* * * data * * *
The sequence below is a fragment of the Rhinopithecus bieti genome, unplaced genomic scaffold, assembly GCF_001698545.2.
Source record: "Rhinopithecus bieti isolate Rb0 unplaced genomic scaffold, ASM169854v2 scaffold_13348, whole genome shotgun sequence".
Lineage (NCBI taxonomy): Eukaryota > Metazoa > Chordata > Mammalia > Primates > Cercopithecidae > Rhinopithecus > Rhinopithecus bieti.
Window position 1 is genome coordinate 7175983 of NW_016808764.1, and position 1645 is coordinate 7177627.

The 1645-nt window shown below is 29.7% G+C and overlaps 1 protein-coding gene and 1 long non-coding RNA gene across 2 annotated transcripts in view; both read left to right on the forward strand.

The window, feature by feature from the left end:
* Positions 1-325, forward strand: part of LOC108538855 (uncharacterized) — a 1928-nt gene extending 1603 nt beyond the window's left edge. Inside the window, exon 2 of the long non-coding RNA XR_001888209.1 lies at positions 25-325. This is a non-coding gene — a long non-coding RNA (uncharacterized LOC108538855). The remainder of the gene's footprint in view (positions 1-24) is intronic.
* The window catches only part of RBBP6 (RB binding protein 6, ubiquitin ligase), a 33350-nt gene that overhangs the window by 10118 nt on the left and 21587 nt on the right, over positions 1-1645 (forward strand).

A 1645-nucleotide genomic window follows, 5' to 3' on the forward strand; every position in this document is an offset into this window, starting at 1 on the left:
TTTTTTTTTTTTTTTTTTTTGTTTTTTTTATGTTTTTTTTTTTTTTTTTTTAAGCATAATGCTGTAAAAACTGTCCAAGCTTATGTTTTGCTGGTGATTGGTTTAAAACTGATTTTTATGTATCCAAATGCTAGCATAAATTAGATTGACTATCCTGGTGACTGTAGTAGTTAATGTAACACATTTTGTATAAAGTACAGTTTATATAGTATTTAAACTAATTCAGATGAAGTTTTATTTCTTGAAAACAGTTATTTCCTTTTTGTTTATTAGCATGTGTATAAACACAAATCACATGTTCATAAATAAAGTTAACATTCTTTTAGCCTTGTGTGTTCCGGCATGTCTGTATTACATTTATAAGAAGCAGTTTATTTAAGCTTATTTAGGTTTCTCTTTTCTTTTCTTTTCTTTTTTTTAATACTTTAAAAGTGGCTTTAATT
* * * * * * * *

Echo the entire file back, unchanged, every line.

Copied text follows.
The sequence below is a fragment of the Rhinopithecus bieti genome, unplaced genomic scaffold, assembly GCF_001698545.2.
Source record: "Rhinopithecus bieti isolate Rb0 unplaced genomic scaffold, ASM169854v2 scaffold_13348, whole genome shotgun sequence".
Lineage (NCBI taxonomy): Eukaryota > Metazoa > Chordata > Mammalia > Primates > Cercopithecidae > Rhinopithecus > Rhinopithecus bieti.
Window position 1 is genome coordinate 7175983 of NW_016808764.1, and position 1645 is coordinate 7177627.

The 1645-nt window shown below is 29.7% G+C and overlaps 1 protein-coding gene and 1 long non-coding RNA gene across 2 annotated transcripts in view; both read left to right on the forward strand.

The window, feature by feature from the left end:
* Positions 1-325, forward strand: part of LOC108538855 (uncharacterized) — a 1928-nt gene extending 1603 nt beyond the window's left edge. Inside the window, exon 2 of the long non-coding RNA XR_001888209.1 lies at positions 25-325. This is a non-coding gene — a long non-coding RNA (uncharacterized LOC108538855). The remainder of the gene's footprint in view (positions 1-24) is intronic.
* The window catches only part of RBBP6 (RB binding protein 6, ubiquitin ligase), a 33350-nt gene that overhangs the window by 10118 nt on the left and 21587 nt on the right, over positions 1-1645 (forward strand).

A 1645-nucleotide genomic window follows, 5' to 3' on the forward strand; every position in this document is an offset into this window, starting at 1 on the left:
TTTTTTTTTTTTTTTTTTTTGTTTTTTTTATGTTTTTTTTTTTTTTTTTTTAAGCATAATGCTGTAAAAACTGTCCAAGCTTATGTTTTGCTGGTGATTGGTTTAAAACTGATTTTTATGTATCCAAATGCTAGCATAAATTAGATTGACTATCCTGGTGACTGTAGTAGTTAATGTAACACATTTTGTATAAAGTACAGTTTATATAGTATTTAAACTAATTCAGATGAAGTTTTATTTCTTGAAAACAGTTATTTCCTTTTTGTTTATTAGCATGTGTATAAACACAAATCACATGTTCATAAATAAAGTTAACATTCTTTTAGCCTTGTGTGTTCCGGCATGTCTGTATTACATTTATAAGAAGCAGTTTATTTAAGCTTATTTAGGTTTCTCTTTTCTTTTCTTTTCTTTTTTTTAATACTTTAAAAGTGGCTTTAATT